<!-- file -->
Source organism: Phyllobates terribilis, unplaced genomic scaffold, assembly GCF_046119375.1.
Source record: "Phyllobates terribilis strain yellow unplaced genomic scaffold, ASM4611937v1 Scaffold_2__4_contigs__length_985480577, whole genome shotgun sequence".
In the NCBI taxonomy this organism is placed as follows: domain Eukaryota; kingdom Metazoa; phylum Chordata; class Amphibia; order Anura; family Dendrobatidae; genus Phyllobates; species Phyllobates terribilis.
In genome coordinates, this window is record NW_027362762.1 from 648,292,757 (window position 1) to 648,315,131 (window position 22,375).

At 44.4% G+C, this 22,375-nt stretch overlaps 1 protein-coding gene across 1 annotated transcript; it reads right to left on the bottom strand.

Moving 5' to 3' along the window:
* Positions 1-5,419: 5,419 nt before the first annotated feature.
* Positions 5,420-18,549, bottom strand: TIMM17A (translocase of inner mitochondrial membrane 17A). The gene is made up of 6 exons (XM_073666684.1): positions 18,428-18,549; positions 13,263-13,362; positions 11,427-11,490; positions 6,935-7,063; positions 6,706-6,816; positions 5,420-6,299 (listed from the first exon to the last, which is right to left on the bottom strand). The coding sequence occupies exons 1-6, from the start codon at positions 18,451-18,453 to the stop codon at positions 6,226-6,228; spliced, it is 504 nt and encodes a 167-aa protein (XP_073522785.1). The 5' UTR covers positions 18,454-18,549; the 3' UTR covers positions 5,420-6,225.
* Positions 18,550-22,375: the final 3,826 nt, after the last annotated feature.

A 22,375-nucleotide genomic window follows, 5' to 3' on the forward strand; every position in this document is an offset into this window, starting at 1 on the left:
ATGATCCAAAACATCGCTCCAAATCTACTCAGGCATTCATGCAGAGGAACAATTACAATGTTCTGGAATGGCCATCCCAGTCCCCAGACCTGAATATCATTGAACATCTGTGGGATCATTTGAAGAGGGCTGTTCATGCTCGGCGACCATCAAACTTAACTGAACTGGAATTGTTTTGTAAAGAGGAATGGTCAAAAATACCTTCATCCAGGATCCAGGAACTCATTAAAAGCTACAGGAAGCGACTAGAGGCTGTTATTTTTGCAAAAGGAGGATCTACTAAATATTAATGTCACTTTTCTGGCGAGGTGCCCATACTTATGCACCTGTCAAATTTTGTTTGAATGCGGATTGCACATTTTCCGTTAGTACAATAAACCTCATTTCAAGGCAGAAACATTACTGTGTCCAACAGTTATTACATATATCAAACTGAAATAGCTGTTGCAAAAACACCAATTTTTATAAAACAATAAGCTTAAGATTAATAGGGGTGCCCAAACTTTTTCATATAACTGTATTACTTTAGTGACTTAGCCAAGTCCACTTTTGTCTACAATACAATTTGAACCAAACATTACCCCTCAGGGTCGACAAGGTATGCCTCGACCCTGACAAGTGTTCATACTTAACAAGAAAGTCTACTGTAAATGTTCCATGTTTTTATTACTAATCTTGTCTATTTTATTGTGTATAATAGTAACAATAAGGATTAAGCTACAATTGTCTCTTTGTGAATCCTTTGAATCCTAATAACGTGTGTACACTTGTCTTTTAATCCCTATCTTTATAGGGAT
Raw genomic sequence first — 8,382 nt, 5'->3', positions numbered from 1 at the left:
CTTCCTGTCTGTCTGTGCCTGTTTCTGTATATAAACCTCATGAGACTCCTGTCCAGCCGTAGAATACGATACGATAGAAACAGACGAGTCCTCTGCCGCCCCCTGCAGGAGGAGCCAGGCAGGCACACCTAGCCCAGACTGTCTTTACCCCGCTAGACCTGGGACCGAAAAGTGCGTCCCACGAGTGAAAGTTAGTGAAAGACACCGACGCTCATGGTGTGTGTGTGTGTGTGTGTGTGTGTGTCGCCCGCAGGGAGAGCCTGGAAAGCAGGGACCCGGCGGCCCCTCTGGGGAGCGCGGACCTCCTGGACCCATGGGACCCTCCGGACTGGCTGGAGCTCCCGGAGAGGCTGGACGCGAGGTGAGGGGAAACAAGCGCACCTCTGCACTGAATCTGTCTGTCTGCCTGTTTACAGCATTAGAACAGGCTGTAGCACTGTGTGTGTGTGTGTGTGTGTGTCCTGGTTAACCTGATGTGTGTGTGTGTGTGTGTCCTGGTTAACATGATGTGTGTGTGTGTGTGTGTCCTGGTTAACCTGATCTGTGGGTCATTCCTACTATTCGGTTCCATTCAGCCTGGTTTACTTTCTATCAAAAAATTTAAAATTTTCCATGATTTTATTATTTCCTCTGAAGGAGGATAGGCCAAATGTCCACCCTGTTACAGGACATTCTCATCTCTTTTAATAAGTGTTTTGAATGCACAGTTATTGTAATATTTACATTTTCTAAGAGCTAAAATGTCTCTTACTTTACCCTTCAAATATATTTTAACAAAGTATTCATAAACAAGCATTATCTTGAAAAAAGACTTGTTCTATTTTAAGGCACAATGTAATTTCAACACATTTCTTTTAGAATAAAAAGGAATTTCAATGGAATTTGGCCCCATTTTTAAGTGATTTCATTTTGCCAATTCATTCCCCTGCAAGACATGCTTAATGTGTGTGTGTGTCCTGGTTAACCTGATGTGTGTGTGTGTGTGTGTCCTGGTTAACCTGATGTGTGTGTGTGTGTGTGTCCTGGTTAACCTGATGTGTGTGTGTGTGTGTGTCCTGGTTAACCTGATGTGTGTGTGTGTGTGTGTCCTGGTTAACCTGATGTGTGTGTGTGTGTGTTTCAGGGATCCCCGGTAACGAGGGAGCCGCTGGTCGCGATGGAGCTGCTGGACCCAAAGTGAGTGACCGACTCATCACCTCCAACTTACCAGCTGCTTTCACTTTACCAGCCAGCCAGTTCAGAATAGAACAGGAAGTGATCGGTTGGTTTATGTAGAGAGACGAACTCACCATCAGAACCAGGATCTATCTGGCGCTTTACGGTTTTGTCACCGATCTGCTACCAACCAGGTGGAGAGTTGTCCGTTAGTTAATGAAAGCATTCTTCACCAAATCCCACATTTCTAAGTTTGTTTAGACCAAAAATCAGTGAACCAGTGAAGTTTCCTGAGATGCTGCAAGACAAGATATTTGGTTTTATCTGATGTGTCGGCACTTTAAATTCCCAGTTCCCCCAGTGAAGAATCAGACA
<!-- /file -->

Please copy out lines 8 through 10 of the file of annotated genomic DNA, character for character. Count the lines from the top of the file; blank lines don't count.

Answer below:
* Positions 5,420-18,549, bottom strand: TIMM17A (translocase of inner mitochondrial membrane 17A). The gene is made up of 6 exons (XM_073666684.1): positions 18,428-18,549; positions 13,263-13,362; positions 11,427-11,490; positions 6,935-7,063; positions 6,706-6,816; positions 5,420-6,299 (listed from the first exon to the last, which is right to left on the bottom strand). The coding sequence occupies exons 1-6, from the start codon at positions 18,451-18,453 to the stop codon at positions 6,226-6,228; spliced, it is 504 nt and encodes a 167-aa protein (XP_073522785.1). The 5' UTR covers positions 18,454-18,549; the 3' UTR covers positions 5,420-6,225.
* Positions 18,550-22,375: the final 3,826 nt, after the last annotated feature.

A 22,375-nucleotide genomic window follows, 5' to 3' on the forward strand; every position in this document is an offset into this window, starting at 1 on the left: